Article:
Wednesday, March 23, 2011

What has worked

While the blogging every day idea did not work for a Lenten discipline, there is one that has.  Another one of the ideas I had for this period of Lent was to give up asking R about money issues.  

Of all the places where we could be different as husband and wife, money management seems to be the most pronounced.  We are a good example of ying and yang--a spender and a saver.  He tends to be the spender, I tend to be the saver.  

Being the person I am, I can be both a bit of a penny pincher and a bit compulsive in tracking spending (not totally useless in their own right, but not always the most productive for building trust and confidence in marital bliss).  And, because my husband is self-employed, the "steady income" is based on his customers paying and paying on time, which unfortunately doesn't always happen. 

As a consequence, R sometimes often gets struck by a maelstrom of inquisition about who paid and where money is going, etc, etc, etc.  

In an attempt to be a little less neurotic, and much more supportive, I decided to fast from my obsessive questioning.  I don't ask about who has and hasn't paid. I don't ask about how much was spent at this store or that store. And I trust (work on trusting?) that he will tell me if something big pops up that I should know about. 

It may sound simple, but it definitely requires discipline on my part. And hopefully in drawing near to my husband this Lent, I am also more fully able to receive the love he has to give, which in turn teaches me about God's love for me.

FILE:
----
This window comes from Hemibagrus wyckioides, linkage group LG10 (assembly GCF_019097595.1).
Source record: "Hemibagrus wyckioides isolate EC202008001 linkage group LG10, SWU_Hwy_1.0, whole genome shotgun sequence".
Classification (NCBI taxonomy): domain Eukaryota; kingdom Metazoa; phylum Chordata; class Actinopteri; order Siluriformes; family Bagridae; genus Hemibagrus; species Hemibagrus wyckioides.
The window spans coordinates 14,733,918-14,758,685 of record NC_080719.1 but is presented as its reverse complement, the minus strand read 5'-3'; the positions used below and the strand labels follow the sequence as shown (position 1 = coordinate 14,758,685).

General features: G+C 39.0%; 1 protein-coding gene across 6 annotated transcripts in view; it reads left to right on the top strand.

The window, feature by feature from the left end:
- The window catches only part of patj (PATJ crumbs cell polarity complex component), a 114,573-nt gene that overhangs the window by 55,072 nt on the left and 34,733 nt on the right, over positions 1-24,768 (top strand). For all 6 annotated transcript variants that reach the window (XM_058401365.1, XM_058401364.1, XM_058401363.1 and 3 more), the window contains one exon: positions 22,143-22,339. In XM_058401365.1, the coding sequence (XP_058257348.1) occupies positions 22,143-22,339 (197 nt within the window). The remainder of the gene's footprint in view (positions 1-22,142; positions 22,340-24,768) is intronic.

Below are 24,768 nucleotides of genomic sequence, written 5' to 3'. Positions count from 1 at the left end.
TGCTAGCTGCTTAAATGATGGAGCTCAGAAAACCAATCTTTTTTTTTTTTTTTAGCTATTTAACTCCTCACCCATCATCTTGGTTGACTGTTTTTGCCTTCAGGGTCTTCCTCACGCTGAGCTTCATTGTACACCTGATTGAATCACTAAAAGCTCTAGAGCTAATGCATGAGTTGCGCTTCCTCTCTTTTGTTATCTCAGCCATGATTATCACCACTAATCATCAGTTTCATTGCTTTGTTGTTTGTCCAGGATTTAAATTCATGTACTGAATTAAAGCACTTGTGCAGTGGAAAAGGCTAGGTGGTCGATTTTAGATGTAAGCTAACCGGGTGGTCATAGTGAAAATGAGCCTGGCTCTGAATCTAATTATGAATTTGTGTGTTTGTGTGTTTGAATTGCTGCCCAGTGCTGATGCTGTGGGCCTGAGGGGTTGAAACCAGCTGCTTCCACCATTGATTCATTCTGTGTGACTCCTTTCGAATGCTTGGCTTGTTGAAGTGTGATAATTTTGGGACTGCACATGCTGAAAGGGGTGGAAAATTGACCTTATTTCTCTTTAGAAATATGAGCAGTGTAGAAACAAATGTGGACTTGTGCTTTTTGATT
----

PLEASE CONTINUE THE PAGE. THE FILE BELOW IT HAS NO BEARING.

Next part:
Tuesday, March 22, 2011

So much for that idea

Clearly, the plan of blogging every day in Lent did not pan out the way I had planned.  In the last couple of weeks, I have been exceedingly tired and somehow that does not mesh with setting aside daily time to write.  It probably doesn't mesh with a whole lot of anything, besides lounging around and being lazy, which hasn't really been possible either.  And I'm sure the disciplined among you would simply say that I need to devote myself to the practice or otherwise I could simply make the tired excuse for the rest of my life (especially with a new little one on the way, but whatever). 

I have about 10 ideas for entries in my head right now, so I'll just sit here and type and see how far I get and that'll have to suffice until I get my next bit of down time coupled with a burst of energy.  =)

Saturday, March 12, 2011

Bradley, Lamaze, and more, Oh My!

Disclaimer: I think this post might be more for me than for any readers.  I think I need to process through writing to try and figure out what I really want to do.  As part of that, if you are interested enough to keep reading, I am happy to have feedback.

I am 7 1/2 months pregnant now.  Wow, it's crazy to even write that.  It seems like just yesterday I was 10 weeks along counting each day trying to move along to the next week and yet it was only so slow. Now, though I know which week I am in (31), I mostly keep track by month.  That may not seem like much, but from a pregnant perspective, it's fabulous.  

At this point, I have read a good number of books.  I have read:

 All are good books.  What to Expect is the basics of pregnancy and all the various things that will happen during Dr. appointments and to your body and to your baby.  It's like the encyclopedia of pregnancy.

Belly Laughs is a comic take on some of the crazy (to the non-pregnant or newly pregnant woman) things that happen during pregnancy.